$2.6B exploit in Solana (SOL) contracts exposed

Mon 06 Dec 2021 ▪ 20h44 ▪ 3 min read — by Katie Donaldson

Cybersecurity researchers from Neodyme have exposed a bug in the Solana ecosystem. If the problem in the token lending contract of the Solana Program Library (SPL) wasn’t fixed on time, Solana could have seen more than $2.6 billion (~£1.96 billion) stolen.

It all started in June 2021

According to the official report, the bug was affecting several Solana-based decentralised finance (DeFi) protocols, including yield aggregator Tulip Protocol and lending protocols Solend and Larix; together they are holding over $2.6 billion (~£1.96 billion) in total value locked (TVL).

The vulnerability was first exposed by one of Neodyme’s auditors back in June. Other experts didn’t take any time to explore if the bug was dangerous, therefore, it went unnoticed. However, the same researcher, Simon, has finally yelled fire at the start of December.

Whenever a user withdrew funds, apps on Solana that use the SPL reference documents rounded them to the nearest whole number in case the user was owed a Lamport (a fraction of the smallest unit of reference). Such a problem doesn’t seem important on its own, the same could amount to millions if used by hackers over and over again. In this particular case, it would be a rate of $7,500 per second (~£5,650), or $27 million (~£20 million) an hour. It is unclear how long this kind of a bug could have been exploited and how big the losses could be.

Neodyme noted how crucial it is to go over open source codes for auditors in order to help correct these kinds of bugs. “We believe the most secure code is open-source, and as auditors we believe one of the best ways to write better code is to understand vulnerabilities,” their officials added.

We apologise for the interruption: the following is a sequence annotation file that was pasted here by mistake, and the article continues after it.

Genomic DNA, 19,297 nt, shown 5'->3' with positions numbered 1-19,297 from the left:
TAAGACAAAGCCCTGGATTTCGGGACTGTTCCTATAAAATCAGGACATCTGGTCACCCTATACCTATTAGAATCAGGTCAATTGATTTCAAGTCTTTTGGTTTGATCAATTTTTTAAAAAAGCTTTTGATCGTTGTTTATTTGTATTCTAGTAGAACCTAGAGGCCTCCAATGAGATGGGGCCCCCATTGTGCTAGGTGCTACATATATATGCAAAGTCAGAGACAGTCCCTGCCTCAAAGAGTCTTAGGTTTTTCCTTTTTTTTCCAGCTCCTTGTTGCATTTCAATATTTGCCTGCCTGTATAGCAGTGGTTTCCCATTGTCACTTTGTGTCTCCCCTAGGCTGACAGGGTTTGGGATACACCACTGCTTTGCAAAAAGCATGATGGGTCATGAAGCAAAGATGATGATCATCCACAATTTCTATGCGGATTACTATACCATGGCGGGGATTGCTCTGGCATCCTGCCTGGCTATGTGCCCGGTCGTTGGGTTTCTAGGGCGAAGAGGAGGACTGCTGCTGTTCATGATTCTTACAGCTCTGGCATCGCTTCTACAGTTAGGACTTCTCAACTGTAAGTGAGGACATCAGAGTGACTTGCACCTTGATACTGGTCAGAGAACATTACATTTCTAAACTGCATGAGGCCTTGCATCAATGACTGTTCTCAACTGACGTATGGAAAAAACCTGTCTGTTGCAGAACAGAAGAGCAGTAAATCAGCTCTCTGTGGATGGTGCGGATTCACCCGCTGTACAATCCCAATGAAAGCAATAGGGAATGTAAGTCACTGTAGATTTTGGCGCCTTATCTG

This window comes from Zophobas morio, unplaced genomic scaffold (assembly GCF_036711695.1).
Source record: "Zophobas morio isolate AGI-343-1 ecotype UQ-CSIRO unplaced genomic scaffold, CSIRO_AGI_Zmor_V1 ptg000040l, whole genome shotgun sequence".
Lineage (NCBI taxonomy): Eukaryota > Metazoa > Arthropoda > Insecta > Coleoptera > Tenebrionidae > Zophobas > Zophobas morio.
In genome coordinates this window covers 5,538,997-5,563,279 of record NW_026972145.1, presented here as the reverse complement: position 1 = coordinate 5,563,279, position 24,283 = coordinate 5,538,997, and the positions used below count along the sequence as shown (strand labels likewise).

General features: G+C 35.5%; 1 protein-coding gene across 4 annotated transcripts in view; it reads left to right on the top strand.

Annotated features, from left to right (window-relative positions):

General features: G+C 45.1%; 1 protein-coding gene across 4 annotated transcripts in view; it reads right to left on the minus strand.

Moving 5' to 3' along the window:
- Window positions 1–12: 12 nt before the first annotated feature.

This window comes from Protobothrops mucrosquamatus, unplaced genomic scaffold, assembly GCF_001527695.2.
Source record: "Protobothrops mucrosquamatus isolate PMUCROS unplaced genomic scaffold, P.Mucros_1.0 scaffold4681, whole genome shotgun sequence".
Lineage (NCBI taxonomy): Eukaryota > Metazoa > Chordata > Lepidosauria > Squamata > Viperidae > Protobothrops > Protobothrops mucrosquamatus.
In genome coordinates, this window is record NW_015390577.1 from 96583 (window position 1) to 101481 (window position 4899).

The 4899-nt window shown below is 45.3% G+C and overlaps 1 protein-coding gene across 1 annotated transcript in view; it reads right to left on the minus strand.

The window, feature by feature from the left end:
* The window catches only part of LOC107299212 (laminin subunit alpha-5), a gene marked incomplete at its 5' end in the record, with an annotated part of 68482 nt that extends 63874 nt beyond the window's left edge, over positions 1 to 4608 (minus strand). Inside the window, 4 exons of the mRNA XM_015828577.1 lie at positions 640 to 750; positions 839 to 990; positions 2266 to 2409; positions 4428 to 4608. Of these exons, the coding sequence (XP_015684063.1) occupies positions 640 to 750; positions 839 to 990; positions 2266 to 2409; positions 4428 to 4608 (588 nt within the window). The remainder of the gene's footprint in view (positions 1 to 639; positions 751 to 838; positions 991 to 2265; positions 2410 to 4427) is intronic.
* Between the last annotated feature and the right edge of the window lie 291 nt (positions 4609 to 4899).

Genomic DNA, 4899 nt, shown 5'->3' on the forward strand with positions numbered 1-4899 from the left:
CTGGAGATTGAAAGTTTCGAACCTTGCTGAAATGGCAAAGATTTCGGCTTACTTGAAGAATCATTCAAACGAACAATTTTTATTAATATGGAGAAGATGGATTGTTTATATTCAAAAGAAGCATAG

Neodyme has already contacted the teams behind the mentioned protocols at risk and helped to fix this exploit individually. 

A bug causing a rounding error that delivers more tokens than users deposit to Solana contracts went unnoticed by Solana developers for months. Neodyme, an auditing agency, has exposed the critical vulnerability that could have led to more than $2.6 billion (~£1.96 billion) stolen.

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Katie Donaldson

I went full time crypto back in June 2018, and have never looked back. I want to help persuade as many people as possible to come and build the decentralised future! Let’s go!


The views, thoughts, and opinions expressed in this article belong solely to the author, and should not be taken as investment advice. Do your own research before taking any investment decisions.

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